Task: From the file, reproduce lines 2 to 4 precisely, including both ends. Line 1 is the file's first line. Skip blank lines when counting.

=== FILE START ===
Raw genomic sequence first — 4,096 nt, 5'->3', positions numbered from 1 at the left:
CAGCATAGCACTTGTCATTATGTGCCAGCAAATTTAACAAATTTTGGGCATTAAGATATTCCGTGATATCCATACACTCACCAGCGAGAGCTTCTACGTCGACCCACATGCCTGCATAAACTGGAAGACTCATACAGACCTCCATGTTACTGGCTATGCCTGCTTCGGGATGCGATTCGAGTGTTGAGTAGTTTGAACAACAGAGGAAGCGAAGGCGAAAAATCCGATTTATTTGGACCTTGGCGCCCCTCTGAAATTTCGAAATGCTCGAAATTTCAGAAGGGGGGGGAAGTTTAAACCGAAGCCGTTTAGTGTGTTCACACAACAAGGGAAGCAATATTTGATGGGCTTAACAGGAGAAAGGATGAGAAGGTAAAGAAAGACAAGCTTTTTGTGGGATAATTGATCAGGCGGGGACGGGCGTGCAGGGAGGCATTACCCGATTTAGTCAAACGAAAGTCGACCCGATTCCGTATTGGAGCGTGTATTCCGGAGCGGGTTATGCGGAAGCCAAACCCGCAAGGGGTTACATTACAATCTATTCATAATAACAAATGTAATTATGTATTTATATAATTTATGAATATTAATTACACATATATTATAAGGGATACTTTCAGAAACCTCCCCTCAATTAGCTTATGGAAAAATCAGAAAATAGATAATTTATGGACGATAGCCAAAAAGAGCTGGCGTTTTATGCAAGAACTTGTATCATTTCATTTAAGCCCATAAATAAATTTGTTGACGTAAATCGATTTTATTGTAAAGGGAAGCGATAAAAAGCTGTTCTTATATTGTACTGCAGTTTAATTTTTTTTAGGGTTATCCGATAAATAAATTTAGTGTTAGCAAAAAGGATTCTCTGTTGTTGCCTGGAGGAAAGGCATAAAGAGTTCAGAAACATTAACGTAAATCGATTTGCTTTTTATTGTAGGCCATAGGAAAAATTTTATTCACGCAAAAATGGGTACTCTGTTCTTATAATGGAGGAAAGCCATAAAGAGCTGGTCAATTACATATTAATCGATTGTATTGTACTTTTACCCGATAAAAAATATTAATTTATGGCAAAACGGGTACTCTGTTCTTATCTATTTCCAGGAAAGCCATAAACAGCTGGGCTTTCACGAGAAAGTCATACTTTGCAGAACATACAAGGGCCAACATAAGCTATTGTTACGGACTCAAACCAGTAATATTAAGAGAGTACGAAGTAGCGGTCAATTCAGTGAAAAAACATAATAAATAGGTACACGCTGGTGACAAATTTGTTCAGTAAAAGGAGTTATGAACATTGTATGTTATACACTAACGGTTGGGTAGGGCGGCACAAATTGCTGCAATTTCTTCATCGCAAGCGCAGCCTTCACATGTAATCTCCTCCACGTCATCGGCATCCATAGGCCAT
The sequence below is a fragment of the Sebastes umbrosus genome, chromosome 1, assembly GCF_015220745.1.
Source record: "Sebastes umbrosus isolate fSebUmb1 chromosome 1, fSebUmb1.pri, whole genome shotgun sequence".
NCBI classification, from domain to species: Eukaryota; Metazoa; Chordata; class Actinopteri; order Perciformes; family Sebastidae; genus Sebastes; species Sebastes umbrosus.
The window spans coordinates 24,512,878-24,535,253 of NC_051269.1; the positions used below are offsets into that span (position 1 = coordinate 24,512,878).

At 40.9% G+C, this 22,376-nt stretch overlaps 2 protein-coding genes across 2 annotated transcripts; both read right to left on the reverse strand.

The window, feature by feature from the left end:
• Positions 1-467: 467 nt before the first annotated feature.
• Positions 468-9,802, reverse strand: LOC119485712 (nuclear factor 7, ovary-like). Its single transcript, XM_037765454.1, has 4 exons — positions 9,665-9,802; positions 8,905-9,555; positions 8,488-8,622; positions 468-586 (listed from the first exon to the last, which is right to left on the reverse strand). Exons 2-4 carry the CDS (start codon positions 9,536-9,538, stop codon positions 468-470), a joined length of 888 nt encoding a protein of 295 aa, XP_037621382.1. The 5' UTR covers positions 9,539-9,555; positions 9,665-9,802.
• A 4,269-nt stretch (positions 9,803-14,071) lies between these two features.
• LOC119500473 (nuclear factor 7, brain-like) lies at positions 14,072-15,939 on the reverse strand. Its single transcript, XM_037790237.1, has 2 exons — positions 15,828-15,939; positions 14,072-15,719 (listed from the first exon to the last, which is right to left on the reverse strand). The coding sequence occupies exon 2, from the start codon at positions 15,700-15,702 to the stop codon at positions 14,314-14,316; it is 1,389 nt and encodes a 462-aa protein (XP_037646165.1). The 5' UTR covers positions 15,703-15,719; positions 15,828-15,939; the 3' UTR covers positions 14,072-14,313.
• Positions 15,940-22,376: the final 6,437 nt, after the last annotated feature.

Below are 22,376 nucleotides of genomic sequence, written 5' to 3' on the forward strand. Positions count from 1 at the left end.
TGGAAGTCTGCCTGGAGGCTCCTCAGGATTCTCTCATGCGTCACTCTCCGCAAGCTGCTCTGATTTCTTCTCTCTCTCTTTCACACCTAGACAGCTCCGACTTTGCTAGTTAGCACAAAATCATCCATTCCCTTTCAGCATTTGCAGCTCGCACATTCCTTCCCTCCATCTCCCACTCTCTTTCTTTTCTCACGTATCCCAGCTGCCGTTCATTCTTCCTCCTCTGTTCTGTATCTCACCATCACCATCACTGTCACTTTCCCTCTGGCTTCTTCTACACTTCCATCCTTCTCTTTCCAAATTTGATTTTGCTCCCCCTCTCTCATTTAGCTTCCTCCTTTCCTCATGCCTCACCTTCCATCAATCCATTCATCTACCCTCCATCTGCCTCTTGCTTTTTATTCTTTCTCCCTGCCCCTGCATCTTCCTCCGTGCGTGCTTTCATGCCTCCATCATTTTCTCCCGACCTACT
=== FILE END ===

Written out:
CAGCATAGCACTTGTCATTATGTGCCAGCAAATTTAACAAATTTTGGGCATTAAGATATTCCGTGATATCCATACACTCACCAGCGAGAGCTTCTACGTCGACCCACATGCCTGCATAAACTGGAAGACTCATACAGACCTCCATGTTACTGGCTATGCCTGCTTCGGGATGCGATTCGAGTGTTGAGTAGTTTGAACAACAGAGGAAGCGAAGGCGAAAAATCCGATTTATTTGGACCTTGGCGCCCCTCTGAAATTTCGAAATGCTCGAAATTTCAGAAGGGGGGGGAAGTTTAAACCGAAGCCGTTTAGTGTGTTCACACAACAAGGGAAGCAATATTTGATGGGCTTAACAGGAGAAAGGATGAGAAGGTAAAGAAAGACAAGCTTTTTGTGGGATAATTGATCAGGCGGGGACGGGCGTGCAGGGAGGCATTACCCGATTTAGTCAAACGAAAGTCGACCCGATTCCGTATTGGAGCGTGTATTCCGGAGCGGGTTATGCGGAAGCCAAACCCGCAAGGGGTTACATTACAATCTATTCATAATAACAAATGTAATTATGTATTTATATAATTTATGAATATTAATTACACATATATTATAAGGGATACTTTCAGAAACCTCCCCTCAATTAGCTTATGGAAAAATCAGAAAATAGATAATTTATGGACGATAGCCAAAAAGAGCTGGCGTTTTATGCAAGAACTTGTATCATTTCATTTAAGCCCATAAATAAATTTGTTGACGTAAATCGATTTTATTGTAAAGGGAAGCGATAAAAAGCTGTTCTTATATTGTACTGCAGTTTAATTTTTTTTAGGGTTATCCGATAAATAAATTTAGTGTTAGCAAAAAGGATTCTCTGTTGTTGCCTGGAGGAAAGGCATAAAGAGTTCAGAAACATTAACGTAAATCGATTTGCTTTTTATTGTAGGCCATAGGAAAAATTTTATTCACGCAAAAATGGGTACTCTGTTCTTATAATGGAGGAAAGCCATAAAGAGCTGGTCAATTACATATTAATCGATTGTATTGTACTTTTACCCGATAAAAAATATTAATTTATGGCAAAACGGGTACTCTGTTCTTATCTATTTCCAGGAAAGCCATAAACAGCTGGGCTTTCACGAGAAAGTCATACTTTGCAGAACATACAAGGGCCAACATAAGCTATTGTTACGGACTCAAACCAGTAATATTAAGAGAGTACGAAGTAGCGGTCAATTCAGTGAAAAAACATAATAAATAGGTACACGCTGGTGACAAATTTGTTCAGTAAAAGGAGTTATGAACATTGTATGTTATACACTAACGGTTGGGTAGGGCGGCACAAATTGCTGCAATTTCTTCATCGCAAGCGCAGCCTTCACATGTAATCTCCTCCACGTCATCGGCATCCATAGGCCAT
The sequence below is a fragment of the Sebastes umbrosus genome, chromosome 1, assembly GCF_015220745.1.
Source record: "Sebastes umbrosus isolate fSebUmb1 chromosome 1, fSebUmb1.pri, whole genome shotgun sequence".